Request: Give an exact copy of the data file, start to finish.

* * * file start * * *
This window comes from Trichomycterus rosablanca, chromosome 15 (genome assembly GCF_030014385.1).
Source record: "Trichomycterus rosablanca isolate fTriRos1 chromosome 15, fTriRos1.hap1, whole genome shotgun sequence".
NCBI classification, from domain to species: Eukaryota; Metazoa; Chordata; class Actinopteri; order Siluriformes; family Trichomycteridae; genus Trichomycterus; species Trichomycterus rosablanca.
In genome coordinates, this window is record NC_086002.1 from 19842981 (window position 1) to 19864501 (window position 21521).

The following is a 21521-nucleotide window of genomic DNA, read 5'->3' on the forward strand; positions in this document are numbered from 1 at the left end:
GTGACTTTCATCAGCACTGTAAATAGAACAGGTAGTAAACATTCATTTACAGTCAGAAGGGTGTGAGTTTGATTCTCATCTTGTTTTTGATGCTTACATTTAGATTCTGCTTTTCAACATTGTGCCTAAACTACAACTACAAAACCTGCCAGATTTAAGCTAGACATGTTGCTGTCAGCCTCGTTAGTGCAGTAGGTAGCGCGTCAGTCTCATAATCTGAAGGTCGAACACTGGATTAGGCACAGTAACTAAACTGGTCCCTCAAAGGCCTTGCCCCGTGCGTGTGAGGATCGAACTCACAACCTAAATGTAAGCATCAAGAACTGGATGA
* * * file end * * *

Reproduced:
This window comes from Trichomycterus rosablanca, chromosome 15 (genome assembly GCF_030014385.1).
Source record: "Trichomycterus rosablanca isolate fTriRos1 chromosome 15, fTriRos1.hap1, whole genome shotgun sequence".
NCBI classification, from domain to species: Eukaryota; Metazoa; Chordata; class Actinopteri; order Siluriformes; family Trichomycteridae; genus Trichomycterus; species Trichomycterus rosablanca.
In genome coordinates, this window is record NC_086002.1 from 19842981 (window position 1) to 19864501 (window position 21521).

The following is a 21521-nucleotide window of genomic DNA, read 5'->3' on the forward strand; positions in this document are numbered from 1 at the left end:
GTGACTTTCATCAGCACTGTAAATAGAACAGGTAGTAAACATTCATTTACAGTCAGAAGGGTGTGAGTTTGATTCTCATCTTGTTTTTGATGCTTACATTTAGATTCTGCTTTTCAACATTGTGCCTAAACTACAACTACAAAACCTGCCAGATTTAAGCTAGACATGTTGCTGTCAGCCTCGTTAGTGCAGTAGGTAGCGCGTCAGTCTCATAATCTGAAGGTCGAACACTGGATTAGGCACAGTAACTAAACTGGTCCCTCAAAGGCCTTGCCCCGTGCGTGTGAGGATCGAACTCACAACCTAAATGTAAGCATCAAGAACTGGATGA